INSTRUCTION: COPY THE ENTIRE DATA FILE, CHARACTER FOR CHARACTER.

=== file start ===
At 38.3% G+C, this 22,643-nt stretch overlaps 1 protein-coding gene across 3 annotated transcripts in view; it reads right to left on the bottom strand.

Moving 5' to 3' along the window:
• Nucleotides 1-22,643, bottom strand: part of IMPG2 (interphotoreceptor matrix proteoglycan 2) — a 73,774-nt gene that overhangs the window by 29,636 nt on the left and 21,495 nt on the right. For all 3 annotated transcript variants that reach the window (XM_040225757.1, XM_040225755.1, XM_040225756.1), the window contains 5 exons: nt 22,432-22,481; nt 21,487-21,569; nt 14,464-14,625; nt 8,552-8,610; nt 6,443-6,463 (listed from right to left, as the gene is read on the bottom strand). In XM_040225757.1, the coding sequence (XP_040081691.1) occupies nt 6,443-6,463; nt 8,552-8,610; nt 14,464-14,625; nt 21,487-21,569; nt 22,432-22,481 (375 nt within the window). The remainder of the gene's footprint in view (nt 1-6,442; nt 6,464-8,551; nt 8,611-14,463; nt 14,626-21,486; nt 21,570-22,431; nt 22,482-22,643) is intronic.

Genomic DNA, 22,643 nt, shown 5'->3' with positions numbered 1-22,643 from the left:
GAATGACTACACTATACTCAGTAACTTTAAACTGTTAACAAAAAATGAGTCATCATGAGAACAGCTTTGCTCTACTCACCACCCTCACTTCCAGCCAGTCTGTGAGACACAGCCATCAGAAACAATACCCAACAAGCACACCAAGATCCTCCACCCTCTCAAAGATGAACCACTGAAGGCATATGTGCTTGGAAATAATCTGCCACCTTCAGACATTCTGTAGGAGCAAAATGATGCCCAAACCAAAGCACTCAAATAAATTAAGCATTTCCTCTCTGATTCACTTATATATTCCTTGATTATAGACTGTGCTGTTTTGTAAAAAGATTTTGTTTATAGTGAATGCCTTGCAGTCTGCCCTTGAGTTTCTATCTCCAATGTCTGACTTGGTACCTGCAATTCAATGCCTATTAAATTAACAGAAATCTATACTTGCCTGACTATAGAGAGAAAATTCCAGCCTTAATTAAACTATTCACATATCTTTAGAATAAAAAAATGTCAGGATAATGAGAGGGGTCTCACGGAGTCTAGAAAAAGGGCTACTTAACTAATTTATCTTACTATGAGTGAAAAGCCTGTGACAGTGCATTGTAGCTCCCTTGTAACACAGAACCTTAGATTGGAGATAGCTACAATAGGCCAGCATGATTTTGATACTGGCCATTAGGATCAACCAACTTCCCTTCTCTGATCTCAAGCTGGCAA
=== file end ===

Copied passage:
At 38.3% G+C, this 22,643-nt stretch overlaps 1 protein-coding gene across 3 annotated transcripts in view; it reads right to left on the bottom strand.

Moving 5' to 3' along the window:
• Nucleotides 1-22,643, bottom strand: part of IMPG2 (interphotoreceptor matrix proteoglycan 2) — a 73,774-nt gene that overhangs the window by 29,636 nt on the left and 21,495 nt on the right. For all 3 annotated transcript variants that reach the window (XM_040225757.1, XM_040225755.1, XM_040225756.1), the window contains 5 exons: nt 22,432-22,481; nt 21,487-21,569; nt 14,464-14,625; nt 8,552-8,610; nt 6,443-6,463 (listed from right to left, as the gene is read on the bottom strand). In XM_040225757.1, the coding sequence (XP_040081691.1) occupies nt 6,443-6,463; nt 8,552-8,610; nt 14,464-14,625; nt 21,487-21,569; nt 22,432-22,481 (375 nt within the window). The remainder of the gene's footprint in view (nt 1-6,442; nt 6,464-8,551; nt 8,611-14,463; nt 14,626-21,486; nt 21,570-22,431; nt 22,482-22,643) is intronic.

Genomic DNA, 22,643 nt, shown 5'->3' with positions numbered 1-22,643 from the left:
GAATGACTACACTATACTCAGTAACTTTAAACTGTTAACAAAAAATGAGTCATCATGAGAACAGCTTTGCTCTACTCACCACCCTCACTTCCAGCCAGTCTGTGAGACACAGCCATCAGAAACAATACCCAACAAGCACACCAAGATCCTCCACCCTCTCAAAGATGAACCACTGAAGGCATATGTGCTTGGAAATAATCTGCCACCTTCAGACATTCTGTAGGAGCAAAATGATGCCCAAACCAAAGCACTCAAATAAATTAAGCATTTCCTCTCTGATTCACTTATATATTCCTTGATTATAGACTGTGCTGTTTTGTAAAAAGATTTTGTTTATAGTGAATGCCTTGCAGTCTGCCCTTGAGTTTCTATCTCCAATGTCTGACTTGGTACCTGCAATTCAATGCCTATTAAATTAACAGAAATCTATACTTGCCTGACTATAGAGAGAAAATTCCAGCCTTAATTAAACTATTCACATATCTTTAGAATAAAAAAATGTCAGGATAATGAGAGGGGTCTCACGGAGTCTAGAAAAAGGGCTACTTAACTAATTTATCTTACTATGAGTGAAAAGCCTGTGACAGTGCATTGTAGCTCCCTTGTAACACAGAACCTTAGATTGGAGATAGCTACAATAGGCCAGCATGATTTTGATACTGGCCATTAGGATCAACCAACTTCCCTTCTCTGATCTCAAGCTGGCAA